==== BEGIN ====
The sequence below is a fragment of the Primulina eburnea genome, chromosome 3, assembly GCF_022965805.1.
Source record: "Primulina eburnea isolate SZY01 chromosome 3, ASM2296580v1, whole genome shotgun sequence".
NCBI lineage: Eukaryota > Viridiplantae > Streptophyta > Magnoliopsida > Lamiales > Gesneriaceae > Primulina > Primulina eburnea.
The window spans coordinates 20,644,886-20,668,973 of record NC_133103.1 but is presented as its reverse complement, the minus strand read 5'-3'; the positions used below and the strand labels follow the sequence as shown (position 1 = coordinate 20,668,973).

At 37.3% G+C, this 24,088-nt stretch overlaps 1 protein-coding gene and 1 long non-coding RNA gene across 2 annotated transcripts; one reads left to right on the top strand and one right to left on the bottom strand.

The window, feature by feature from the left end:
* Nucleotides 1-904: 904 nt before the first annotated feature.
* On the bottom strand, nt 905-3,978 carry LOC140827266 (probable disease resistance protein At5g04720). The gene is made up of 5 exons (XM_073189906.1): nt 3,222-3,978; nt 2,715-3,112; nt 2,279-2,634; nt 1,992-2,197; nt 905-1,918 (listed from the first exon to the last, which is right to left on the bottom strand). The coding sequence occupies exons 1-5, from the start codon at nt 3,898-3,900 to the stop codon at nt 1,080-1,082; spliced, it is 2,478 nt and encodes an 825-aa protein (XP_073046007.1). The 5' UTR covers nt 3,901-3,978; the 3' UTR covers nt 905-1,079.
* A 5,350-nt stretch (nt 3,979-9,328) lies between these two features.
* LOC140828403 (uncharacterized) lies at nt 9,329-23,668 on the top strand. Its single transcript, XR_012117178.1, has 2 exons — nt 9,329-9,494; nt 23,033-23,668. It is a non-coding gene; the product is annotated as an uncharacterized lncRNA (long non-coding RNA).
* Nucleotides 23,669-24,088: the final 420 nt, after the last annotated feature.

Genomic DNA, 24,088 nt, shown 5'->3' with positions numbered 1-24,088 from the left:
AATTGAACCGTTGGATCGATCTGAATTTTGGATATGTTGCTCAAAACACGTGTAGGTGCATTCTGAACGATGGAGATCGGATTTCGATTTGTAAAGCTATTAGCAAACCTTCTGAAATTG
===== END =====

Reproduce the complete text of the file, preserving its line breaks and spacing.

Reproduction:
The sequence below is a fragment of the Primulina eburnea genome, chromosome 3, assembly GCF_022965805.1.
Source record: "Primulina eburnea isolate SZY01 chromosome 3, ASM2296580v1, whole genome shotgun sequence".
NCBI lineage: Eukaryota > Viridiplantae > Streptophyta > Magnoliopsida > Lamiales > Gesneriaceae > Primulina > Primulina eburnea.
The window spans coordinates 20,644,886-20,668,973 of record NC_133103.1 but is presented as its reverse complement, the minus strand read 5'-3'; the positions used below and the strand labels follow the sequence as shown (position 1 = coordinate 20,668,973).

At 37.3% G+C, this 24,088-nt stretch overlaps 1 protein-coding gene and 1 long non-coding RNA gene across 2 annotated transcripts; one reads left to right on the top strand and one right to left on the bottom strand.

The window, feature by feature from the left end:
* Nucleotides 1-904: 904 nt before the first annotated feature.
* On the bottom strand, nt 905-3,978 carry LOC140827266 (probable disease resistance protein At5g04720). The gene is made up of 5 exons (XM_073189906.1): nt 3,222-3,978; nt 2,715-3,112; nt 2,279-2,634; nt 1,992-2,197; nt 905-1,918 (listed from the first exon to the last, which is right to left on the bottom strand). The coding sequence occupies exons 1-5, from the start codon at nt 3,898-3,900 to the stop codon at nt 1,080-1,082; spliced, it is 2,478 nt and encodes an 825-aa protein (XP_073046007.1). The 5' UTR covers nt 3,901-3,978; the 3' UTR covers nt 905-1,079.
* A 5,350-nt stretch (nt 3,979-9,328) lies between these two features.
* LOC140828403 (uncharacterized) lies at nt 9,329-23,668 on the top strand. Its single transcript, XR_012117178.1, has 2 exons — nt 9,329-9,494; nt 23,033-23,668. It is a non-coding gene; the product is annotated as an uncharacterized lncRNA (long non-coding RNA).
* Nucleotides 23,669-24,088: the final 420 nt, after the last annotated feature.

Genomic DNA, 24,088 nt, shown 5'->3' with positions numbered 1-24,088 from the left:
AATTGAACCGTTGGATCGATCTGAATTTTGGATATGTTGCTCAAAACACGTGTAGGTGCATTCTGAACGATGGAGATCGGATTTCGATTTGTAAAGCTATTAGCAAACCTTCTGAAATTG